Vintage Quilt Revival

I want to talk about the just released Vintage Quilt Revival because I think it’s a great bridge between traditional and modern quilting. The three authors (Katie Clark Blakesley, Lee Heinrich, and Faith Jones) are all modern quilters and bloggers with an interest in what they call vintage quilt blocks. (I just call them quilt blocks but I’m much older than they are. I guess that makes me vintage, too.)

In this book they introduce 20 classic blocks done modern. In addition to the individual block presentations, the book shows sampler quilts each author made of the 20 blocks.

blocks_VintageQuiltRevivalThe authors present how to make each block, some design notes (suggestions for color/size changes, etc.), a bit of history about the block, and a complete quilt pattern for the block. Techniques, especially foundation piecing and partial seams, are reviewed. I was intrigued to see how much they use foundation piecing, though they’re right about how that technique increases accuracy.  There’s a CD of printable templates included with the book.

In no particular order, here are my favorites from the book.

GeometricSlide_VintageQuilt RevivalGeometric Slide imaginatively shifts the block placement to create movement and lots of negative space.  This is actually the double z block.

SpicedChai_VintageQuiltRevivalSpiced Chai reverses the direction of some of the tea leaf blocks to give the quilt an asymmetrical focal point.  The color change-up enhances that focus.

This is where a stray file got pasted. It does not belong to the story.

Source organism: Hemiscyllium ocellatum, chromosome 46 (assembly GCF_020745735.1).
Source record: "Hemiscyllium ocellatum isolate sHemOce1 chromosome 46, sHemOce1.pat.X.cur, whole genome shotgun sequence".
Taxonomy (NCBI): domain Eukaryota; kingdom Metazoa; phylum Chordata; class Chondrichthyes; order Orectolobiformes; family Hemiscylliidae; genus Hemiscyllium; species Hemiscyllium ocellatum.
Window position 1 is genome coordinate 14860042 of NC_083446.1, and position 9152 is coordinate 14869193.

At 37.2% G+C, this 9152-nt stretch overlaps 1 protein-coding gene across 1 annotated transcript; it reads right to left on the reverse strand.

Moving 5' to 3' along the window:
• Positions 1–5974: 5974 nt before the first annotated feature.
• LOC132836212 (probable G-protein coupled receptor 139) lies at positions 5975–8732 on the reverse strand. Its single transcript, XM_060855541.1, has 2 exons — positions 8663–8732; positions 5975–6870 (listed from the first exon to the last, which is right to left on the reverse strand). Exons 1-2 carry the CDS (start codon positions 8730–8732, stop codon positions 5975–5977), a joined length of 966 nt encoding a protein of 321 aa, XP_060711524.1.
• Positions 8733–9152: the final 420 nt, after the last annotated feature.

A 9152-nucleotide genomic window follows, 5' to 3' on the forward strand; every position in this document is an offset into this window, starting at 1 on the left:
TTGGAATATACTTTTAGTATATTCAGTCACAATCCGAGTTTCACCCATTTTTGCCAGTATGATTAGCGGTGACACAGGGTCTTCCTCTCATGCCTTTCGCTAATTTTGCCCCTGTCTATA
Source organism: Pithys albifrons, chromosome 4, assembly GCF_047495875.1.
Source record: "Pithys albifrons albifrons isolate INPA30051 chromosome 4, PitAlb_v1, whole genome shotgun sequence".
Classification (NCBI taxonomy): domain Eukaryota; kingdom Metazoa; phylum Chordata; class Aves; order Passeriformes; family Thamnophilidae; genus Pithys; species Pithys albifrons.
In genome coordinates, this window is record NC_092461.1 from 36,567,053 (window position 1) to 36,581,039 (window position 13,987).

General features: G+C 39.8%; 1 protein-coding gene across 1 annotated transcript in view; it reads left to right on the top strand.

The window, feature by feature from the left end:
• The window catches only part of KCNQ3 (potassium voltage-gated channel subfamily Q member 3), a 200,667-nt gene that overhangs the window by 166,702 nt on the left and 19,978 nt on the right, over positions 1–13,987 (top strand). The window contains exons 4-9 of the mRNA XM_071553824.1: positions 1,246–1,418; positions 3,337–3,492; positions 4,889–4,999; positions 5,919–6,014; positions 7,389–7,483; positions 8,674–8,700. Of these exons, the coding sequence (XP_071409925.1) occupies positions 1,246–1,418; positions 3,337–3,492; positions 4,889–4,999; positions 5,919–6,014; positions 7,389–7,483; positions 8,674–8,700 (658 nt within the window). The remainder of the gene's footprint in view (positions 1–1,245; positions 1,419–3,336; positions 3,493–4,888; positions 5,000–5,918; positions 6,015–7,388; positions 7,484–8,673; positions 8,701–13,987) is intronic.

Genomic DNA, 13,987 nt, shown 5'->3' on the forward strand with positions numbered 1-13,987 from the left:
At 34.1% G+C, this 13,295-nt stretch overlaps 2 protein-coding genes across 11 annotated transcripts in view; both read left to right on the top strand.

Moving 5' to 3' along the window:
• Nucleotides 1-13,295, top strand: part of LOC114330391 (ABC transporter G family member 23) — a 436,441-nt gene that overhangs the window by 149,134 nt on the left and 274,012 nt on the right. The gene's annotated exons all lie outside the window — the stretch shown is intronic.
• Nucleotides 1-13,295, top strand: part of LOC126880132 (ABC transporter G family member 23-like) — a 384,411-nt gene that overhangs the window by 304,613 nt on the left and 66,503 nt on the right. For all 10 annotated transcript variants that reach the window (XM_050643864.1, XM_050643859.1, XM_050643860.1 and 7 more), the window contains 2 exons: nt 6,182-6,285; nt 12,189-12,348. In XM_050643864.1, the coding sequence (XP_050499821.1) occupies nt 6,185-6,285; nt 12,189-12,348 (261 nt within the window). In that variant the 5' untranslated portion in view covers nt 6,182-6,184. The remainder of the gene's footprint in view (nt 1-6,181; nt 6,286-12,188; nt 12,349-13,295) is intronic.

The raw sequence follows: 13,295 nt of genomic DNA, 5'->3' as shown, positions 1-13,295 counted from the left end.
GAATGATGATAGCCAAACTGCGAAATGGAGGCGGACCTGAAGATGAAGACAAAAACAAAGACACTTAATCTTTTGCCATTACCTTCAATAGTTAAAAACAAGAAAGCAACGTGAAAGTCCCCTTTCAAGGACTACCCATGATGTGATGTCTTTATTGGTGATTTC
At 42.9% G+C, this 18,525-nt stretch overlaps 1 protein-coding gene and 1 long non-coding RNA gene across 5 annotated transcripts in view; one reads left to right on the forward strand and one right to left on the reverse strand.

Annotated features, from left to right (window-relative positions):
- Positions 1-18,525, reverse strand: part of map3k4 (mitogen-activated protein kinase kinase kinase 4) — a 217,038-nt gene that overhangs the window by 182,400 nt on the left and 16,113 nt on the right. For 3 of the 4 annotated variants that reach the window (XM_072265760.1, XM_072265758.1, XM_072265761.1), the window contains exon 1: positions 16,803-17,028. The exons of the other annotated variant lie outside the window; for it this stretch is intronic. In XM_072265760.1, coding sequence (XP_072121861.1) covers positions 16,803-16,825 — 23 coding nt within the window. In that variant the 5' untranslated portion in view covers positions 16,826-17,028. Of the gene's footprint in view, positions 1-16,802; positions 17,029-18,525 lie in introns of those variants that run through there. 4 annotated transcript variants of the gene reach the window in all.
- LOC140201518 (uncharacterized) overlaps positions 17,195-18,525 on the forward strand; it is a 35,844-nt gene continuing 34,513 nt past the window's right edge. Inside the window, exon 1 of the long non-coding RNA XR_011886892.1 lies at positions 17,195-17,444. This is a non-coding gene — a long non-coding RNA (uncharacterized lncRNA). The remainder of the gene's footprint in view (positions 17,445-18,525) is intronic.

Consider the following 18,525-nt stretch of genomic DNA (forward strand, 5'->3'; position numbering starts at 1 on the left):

DancingSquares_VintageQuilt RevivalDancing Squares is actually rolling squares blocks made in three colorings and set on point to create a great secondary pattern. One of the block variations is cut in half to make the setting triangles. I took the picture at an angle so you could see the original block better.

RosyWindows_VintageQuiltRevivalRosy Windows shows how changing color placement transforms the look of a quilt.  This uses the diamond panes block and different color cornerstones to make an impact with solid colors. Several different red solids are used. It’s very contemporary yet very Amish.

I hope this book will encourage traditional quilters to experiment with that modern stuff, and not just curl their lips at what one acquaintance calls “Amish on white.”  I also hope it will encourage modern quilters to try some more challenging blocks and techniques.

Honestly, many quilt blocks are timeless.  It’s all in how they’re used.


Filed under Books, Modern Quilting

5 responses to “Vintage Quilt Revival

  1. Looks intriguing. Maybe a good book for my guild library. Thanks for the review.

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